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Donte Whitner explains why Ambry Thomas’ coverage issues aren’t all his fault

© Stan Szeto | 2021 Dec 19

The 49ers are looking like the 2019-selves again with one glaring exception: the cornerback position.

How much of that is their fault is up for debate. San Francisco went into 2021 with Jason Verrett and Emmanuel Moseley as their starters, not a bad pairing by any stretch. They did, however, take a risk with Verrett, who has an extensive injury history. It’s a risk that backfired immediately, with Verrett sustaining a season-ending injury in Week 1.

Now with Moseley out until the postseason, the 49ers are trotting out past-his-prime Josh Norman and raw rookie Ambrey Thomas as their starting cornerbacks.

Overall, San Francisco’s pass defense has been in the top 10, but much of that is due to their stellar pass rush. The deeper the 49ers get into the playoffs, the more they will be exposed on the outside, especially if they face the likes of Tom Brady and/or Aaron Rodgers.

Donte Whitner was a Pro Bowl defensive back for the 49ers, and told Papa & Lund on Monday that while Thomas had a rough time on Sunday, San Francisco’s safeties aren’t doing a very good job helping he, or Norman out.

“With Ambrey Thomas I thought he played a little bit better, but with all offenses they want to see where the deficiency is, where the bullseye is, so they’re going to take shots over there,” Whitner said on KNBR.

“The safeties aren’t really helping. It’s not about what you do, it’s how you do it. So if you are disguising that coverage and Ambry Thomas is lining up to press, the safeties with width, and depth perception of the quarterback, they can get him off of that first read. If you stay near the numbers, you keep your shoulders square and you take two or three backpedal steps before you turn your hips and go to the middle of the field, the quarterback has to go to read two and three, then you go to the middle of the field. The backside safety that’s coming down in the box, you can do your job from width and depth as well. Put that corner Josh Norman to look like press and they won’t be able to pick on them.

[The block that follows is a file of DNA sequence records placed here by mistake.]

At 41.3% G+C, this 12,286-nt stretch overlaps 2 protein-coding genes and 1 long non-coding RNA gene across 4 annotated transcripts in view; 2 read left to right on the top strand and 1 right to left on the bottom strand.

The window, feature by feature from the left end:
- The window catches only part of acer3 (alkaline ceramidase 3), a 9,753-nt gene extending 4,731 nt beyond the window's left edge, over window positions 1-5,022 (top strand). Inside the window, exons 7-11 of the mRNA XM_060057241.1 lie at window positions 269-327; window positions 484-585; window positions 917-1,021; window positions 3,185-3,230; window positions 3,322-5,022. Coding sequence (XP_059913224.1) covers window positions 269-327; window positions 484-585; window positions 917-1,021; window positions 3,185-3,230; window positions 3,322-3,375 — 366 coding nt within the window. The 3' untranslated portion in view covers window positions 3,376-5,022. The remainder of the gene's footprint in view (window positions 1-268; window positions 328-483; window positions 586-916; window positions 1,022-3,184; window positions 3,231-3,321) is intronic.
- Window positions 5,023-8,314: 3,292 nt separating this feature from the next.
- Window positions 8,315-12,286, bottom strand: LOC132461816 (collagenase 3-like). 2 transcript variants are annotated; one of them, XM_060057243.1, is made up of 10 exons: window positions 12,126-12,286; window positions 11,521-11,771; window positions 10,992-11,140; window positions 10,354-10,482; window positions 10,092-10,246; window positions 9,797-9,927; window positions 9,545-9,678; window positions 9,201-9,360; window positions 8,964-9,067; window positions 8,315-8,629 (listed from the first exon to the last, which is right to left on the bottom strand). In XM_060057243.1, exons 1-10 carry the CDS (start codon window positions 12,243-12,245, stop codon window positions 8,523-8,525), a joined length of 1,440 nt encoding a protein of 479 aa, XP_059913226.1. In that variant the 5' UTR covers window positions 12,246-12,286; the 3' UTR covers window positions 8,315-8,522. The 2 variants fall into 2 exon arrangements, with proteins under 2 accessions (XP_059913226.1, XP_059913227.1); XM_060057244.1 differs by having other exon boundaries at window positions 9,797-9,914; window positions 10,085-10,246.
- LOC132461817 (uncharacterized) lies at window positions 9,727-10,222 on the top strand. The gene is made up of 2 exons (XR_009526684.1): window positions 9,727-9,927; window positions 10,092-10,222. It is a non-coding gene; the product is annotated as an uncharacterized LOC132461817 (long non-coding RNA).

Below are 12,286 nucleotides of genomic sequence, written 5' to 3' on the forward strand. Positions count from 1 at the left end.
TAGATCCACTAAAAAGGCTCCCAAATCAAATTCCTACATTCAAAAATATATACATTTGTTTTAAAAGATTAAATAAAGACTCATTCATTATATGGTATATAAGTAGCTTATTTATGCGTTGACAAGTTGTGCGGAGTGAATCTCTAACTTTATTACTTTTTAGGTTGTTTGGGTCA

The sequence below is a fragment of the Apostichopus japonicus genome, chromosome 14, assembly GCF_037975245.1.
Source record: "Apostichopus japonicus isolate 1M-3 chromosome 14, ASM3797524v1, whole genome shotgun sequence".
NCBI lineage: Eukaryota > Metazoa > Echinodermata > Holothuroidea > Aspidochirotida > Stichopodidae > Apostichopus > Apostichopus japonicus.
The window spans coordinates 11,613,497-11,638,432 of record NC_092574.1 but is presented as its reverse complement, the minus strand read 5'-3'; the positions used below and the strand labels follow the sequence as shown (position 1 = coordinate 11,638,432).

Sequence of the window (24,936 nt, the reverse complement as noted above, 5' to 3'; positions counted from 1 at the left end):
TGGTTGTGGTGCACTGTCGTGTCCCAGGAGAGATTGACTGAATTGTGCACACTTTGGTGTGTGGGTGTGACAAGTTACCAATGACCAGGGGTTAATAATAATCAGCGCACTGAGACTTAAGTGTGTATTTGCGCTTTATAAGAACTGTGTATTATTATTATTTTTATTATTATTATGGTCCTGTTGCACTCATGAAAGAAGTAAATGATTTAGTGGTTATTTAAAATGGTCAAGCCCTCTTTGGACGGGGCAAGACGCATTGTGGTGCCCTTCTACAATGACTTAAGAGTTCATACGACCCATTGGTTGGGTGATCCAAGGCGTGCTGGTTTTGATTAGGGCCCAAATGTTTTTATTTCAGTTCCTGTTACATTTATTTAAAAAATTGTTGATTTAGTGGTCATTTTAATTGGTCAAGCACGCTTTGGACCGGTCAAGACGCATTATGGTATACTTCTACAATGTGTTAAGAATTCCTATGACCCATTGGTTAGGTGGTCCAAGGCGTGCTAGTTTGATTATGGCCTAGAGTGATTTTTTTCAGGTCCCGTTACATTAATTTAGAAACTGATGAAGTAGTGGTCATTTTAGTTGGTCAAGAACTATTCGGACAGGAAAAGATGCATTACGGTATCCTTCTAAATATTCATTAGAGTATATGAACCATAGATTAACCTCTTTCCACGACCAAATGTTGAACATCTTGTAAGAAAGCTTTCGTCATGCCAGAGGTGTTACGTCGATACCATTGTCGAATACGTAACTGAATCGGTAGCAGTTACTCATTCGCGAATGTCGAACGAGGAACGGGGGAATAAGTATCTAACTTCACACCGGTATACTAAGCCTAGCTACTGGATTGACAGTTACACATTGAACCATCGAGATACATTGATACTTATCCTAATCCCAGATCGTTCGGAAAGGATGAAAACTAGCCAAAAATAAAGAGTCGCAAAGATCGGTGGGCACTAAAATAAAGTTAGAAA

“When they are picking on them, they’re obviously lining up man-to-man across the board, safety in the middle of the field, it’s a glaring bullseye over there, and they are just taking shots.”

One of those shots was a deep throw to Kyle Pitts in the second quarter. Thomas was in position to make an interception, but instead of high-pointing the ball, he let it fall to him. The decision cost him a pick, and almost gave Pitts a catch.

“The play that they tried to go to Kyle Pitts was the exact same play and the exact same defense that the 49ers played vs. Cincinnati,” Whitner said. “It’s a sluggo, it’s a read to his side, if they show single-high they are going to throw the ball up.

“He played it well this time. He allowed the underneath coverage to take the slant part of it, he took the fade part of it, but he got his head around just a little too late, and he waited for the ball to come down in his chest, and almost gave up a catch.”

“I think he’ll get better over time,” Whitner concluded, “but there’s glaring holes there, and they are going to have to do it with width and depth perception when they want to sneak one in, but they are going to have to play a lot of cover 2 and rely heavily on the front seven to stop the run with a light box until Emmanuel Moseley returns.”

Listen to the full interview below. You can listen to every KNBR interview on our podcast page at or wherever you listen to podcasts.

Catch Papa & Lund weekdays from 10 a.m. – 2 p.m. on KNBR 104.5 / 680 and streaming live on


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